Everything You Need To Know About The Iowa Caucuses


In less than 48 hours, over three million Iowans will cast their votes in the first caucuses of the 2020 election. But what is a “caucus”? Why does it matter? And why does Iowa get to go first?

The first thing you need to know is that a caucus and an election are not the same thing. When you think about an election you think about yourself as an individual, visiting a polling station, and privately casting your vote. There’s little, if any, discussions among voters at those stations and it’s all about the individual person. A caucus is basically the opposite; instead of voting alone, you are voting as a community. Which means on caucus night, Iowans have to leave their homes and congregate in their local church or library or town hall and collectively decide, through conversations and debate, who their first and second choice are for the democratic nominee.

Here’s where it gets a little complicated: There are 1,681 precincts in Iowa, which means on caucus night there are technically 1,681 mini elections taking place. No matter how big or small a precinct is (whether there are 600 people or 60 people in your town hall), each precinct holds an equal amount of power. That’s why candidates will try and visit as many towns as possible in the lead up to caucus night because they want to be competitive everywhere. In order for a candidate to be “viable” on caucus night, they need to have the support of at least 15% of the room – this is where the “voting as a community” thing really takes shape because voters have to stay in those churches or libraries, for typically up to two hours, and barter with each other as to why their first-choice candidate should be yours too until they can reach some sort of consensus. It sounds aggressive but (apparently) it creates a sense of team work because you are each having to consider sacrifices to benefit the greater good.

So why is it important to do well in Iowa? Well, to win Iowa, or even just to do really well and poll as the second or third choice candidate, affords a campaign a huge amount of media coverage and momentum – two things that are really important because the New Hampshire primary is only one week later. Iowa is also a really strong indicator for how a presidential candidate will fair in later contests; historically, whoever wins in Iowa has a high probability of going on to be the nominee and ultimately be the person up against Trump. Candidates who do sh*t in these caucuses usually drop out of the race shortly thereafter. For context: Barack Obama won the Iowa caucuses in 2008 and that win ultimately became really important for his campaign because he received a huge spike in donations which his team needed the following week when Hillary Clinton beat him in New Hampshire. Starting to make sense?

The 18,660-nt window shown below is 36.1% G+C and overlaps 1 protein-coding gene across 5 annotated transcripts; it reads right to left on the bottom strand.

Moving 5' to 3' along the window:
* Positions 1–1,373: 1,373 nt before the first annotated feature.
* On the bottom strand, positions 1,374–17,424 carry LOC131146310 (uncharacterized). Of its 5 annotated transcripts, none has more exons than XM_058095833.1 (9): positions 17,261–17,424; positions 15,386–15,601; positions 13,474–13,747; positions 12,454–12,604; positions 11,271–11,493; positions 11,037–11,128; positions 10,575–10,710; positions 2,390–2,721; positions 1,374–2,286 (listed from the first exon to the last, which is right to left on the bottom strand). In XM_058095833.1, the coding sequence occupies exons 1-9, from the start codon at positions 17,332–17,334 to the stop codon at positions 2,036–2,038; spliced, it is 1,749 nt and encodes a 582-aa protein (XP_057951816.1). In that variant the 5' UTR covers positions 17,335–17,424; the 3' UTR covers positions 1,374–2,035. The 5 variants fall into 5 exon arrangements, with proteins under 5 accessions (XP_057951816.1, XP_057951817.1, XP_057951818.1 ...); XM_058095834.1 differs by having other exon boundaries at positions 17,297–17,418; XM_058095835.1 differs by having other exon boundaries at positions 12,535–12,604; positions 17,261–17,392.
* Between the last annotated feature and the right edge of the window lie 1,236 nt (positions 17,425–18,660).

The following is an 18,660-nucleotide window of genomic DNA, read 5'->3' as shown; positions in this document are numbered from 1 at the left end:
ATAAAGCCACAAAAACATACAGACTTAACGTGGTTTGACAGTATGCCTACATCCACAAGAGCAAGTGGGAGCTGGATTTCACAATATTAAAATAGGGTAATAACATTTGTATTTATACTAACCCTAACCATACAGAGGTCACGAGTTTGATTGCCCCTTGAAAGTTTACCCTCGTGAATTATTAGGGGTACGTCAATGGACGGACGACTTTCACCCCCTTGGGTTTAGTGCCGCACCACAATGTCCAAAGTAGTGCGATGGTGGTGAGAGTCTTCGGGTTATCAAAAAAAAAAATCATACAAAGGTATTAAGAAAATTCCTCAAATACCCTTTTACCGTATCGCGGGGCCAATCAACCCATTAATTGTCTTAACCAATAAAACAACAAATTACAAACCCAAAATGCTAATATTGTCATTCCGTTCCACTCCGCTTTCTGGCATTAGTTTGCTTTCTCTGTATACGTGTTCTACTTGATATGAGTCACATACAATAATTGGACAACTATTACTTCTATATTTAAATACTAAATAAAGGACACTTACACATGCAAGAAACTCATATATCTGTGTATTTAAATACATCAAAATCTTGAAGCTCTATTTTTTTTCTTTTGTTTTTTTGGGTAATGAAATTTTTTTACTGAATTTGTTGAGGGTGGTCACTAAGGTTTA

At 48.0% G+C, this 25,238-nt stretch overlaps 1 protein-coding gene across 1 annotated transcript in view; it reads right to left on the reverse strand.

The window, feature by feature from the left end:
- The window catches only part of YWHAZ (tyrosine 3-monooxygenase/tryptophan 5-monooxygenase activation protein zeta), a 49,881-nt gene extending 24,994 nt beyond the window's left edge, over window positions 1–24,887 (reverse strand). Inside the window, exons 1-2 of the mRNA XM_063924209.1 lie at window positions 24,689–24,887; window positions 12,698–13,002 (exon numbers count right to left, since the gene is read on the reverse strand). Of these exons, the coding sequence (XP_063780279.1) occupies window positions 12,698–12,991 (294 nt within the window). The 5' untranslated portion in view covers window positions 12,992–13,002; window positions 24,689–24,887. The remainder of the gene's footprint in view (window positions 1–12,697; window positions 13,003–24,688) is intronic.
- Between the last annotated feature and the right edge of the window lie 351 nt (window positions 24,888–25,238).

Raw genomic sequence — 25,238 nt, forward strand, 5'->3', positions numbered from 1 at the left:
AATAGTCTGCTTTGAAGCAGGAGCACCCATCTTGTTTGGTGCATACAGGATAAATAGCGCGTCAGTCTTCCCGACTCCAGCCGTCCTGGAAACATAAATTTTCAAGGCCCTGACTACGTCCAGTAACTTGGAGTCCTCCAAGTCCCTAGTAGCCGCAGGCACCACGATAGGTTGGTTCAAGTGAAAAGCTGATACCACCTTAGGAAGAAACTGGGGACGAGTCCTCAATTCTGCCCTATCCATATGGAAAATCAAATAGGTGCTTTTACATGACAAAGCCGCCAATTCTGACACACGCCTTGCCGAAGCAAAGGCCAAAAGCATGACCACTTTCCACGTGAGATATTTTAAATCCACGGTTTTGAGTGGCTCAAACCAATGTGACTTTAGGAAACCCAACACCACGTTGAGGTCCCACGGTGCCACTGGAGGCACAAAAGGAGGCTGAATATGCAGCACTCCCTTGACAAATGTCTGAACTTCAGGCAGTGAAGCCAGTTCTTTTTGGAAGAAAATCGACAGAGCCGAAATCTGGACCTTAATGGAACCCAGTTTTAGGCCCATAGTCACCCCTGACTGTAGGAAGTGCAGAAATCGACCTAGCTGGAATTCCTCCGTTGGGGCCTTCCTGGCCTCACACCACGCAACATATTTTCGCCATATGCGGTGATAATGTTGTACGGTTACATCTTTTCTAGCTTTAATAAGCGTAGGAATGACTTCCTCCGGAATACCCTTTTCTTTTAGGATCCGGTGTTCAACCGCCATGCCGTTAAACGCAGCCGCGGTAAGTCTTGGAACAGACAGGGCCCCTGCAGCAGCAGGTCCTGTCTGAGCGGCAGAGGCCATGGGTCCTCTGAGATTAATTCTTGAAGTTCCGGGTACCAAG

Fun fact: Obama considers his win in Iowa “my favourite night of my political career – even more than the night I was elected President.” And that’s because, up until that moment, his campaign had been plagued by cynics who said it could not be done. At that time there was a lot of scepticism as to whether a state like Iowa, which is made up predominantly of conservative white Midwesterners, would vote for an African American candidate. So winning Iowa proved Obama’s assertion that he was capable of getting people of every colour and creed to engage in politics again, to turn out and vote in a way that they had never done before in their entire lives. It proved that he was capable of empowering and inspiring a nation.

As for whether Iowa should go first, there’s arguments on both sides. On the one hand it feels weird that a state as white and rural as Iowa has so much power in a party as racially diverse and progressive as the Democratic Party, and the country at large. But on the other hand, the fact that Iowa is disproportionately rural might be exactly why they should go first; rural voters often get disregarded by Democrats and taken for granted by the Republicans, so to put a state like Iowa in a position of power ensures that rural voters, who make up 15% of the entire country, are part of the conversation for winning a presidency.

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